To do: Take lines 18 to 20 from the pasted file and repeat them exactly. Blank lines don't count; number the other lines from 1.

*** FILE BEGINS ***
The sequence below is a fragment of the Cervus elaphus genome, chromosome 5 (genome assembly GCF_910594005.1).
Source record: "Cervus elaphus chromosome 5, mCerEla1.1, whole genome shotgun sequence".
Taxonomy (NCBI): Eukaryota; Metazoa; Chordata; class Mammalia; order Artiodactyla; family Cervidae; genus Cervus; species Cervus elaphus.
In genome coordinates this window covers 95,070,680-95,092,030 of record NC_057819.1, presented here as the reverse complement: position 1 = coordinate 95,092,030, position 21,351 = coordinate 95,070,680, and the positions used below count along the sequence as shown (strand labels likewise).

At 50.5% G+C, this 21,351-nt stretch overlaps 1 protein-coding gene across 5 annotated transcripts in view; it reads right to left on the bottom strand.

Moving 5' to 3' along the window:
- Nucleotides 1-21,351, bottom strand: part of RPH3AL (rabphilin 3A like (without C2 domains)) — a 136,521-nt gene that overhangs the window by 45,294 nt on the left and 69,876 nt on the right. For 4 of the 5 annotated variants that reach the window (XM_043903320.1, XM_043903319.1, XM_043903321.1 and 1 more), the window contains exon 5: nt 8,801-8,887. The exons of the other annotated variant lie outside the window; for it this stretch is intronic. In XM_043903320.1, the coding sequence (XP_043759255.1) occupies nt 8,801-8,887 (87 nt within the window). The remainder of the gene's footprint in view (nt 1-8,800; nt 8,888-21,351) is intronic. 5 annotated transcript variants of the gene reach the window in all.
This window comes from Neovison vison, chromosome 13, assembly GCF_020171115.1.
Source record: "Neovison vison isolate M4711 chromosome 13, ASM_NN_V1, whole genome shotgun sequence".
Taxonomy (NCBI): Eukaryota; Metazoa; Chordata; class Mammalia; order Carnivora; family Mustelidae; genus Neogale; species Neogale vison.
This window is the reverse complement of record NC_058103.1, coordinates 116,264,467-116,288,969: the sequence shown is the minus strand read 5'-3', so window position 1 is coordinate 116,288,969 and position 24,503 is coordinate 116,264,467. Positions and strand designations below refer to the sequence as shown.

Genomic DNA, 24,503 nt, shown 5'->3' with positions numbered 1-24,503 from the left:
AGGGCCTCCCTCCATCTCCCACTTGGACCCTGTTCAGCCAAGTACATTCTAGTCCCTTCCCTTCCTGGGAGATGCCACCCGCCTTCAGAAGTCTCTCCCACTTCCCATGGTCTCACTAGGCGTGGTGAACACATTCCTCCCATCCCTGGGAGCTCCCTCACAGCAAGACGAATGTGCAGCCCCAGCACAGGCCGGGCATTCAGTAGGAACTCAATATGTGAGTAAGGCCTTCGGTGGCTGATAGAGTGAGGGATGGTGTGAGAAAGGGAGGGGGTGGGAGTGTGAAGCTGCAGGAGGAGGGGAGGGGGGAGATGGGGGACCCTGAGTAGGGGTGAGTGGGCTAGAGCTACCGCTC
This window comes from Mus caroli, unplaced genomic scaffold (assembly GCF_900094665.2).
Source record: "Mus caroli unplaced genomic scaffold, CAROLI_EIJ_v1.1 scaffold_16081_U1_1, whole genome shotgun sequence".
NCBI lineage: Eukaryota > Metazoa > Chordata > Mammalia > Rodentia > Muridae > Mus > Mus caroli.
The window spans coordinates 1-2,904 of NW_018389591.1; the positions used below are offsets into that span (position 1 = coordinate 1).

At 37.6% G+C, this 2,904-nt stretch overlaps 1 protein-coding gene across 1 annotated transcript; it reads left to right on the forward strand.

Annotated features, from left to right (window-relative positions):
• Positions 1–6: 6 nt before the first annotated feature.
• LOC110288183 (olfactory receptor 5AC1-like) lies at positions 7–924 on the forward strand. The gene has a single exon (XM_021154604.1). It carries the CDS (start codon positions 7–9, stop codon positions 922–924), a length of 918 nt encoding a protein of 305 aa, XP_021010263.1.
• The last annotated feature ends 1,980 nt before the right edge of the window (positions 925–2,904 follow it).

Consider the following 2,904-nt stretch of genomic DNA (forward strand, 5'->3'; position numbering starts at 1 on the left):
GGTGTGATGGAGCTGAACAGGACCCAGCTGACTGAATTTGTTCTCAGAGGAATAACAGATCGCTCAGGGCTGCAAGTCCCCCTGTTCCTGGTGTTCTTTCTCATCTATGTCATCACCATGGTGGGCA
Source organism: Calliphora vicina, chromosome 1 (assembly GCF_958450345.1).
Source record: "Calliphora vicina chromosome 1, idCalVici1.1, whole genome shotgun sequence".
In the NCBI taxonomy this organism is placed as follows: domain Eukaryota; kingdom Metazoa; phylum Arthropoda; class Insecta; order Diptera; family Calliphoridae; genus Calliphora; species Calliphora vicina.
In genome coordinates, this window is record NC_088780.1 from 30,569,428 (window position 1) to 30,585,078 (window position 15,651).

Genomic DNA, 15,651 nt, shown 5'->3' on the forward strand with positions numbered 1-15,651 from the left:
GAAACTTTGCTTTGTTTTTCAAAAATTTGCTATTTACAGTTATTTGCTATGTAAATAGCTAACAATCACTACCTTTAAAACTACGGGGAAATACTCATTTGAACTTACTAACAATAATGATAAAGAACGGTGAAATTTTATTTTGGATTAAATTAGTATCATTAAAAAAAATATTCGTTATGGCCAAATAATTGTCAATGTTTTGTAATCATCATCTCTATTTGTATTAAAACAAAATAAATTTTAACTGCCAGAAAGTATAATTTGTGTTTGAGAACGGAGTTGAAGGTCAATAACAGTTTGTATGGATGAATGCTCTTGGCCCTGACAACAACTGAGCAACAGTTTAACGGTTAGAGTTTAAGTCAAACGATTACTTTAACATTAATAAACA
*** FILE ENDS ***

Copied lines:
At 37.6% G+C, this 2,904-nt stretch overlaps 1 protein-coding gene across 1 annotated transcript; it reads left to right on the forward strand.

Annotated features, from left to right (window-relative positions):
• Positions 1–6: 6 nt before the first annotated feature.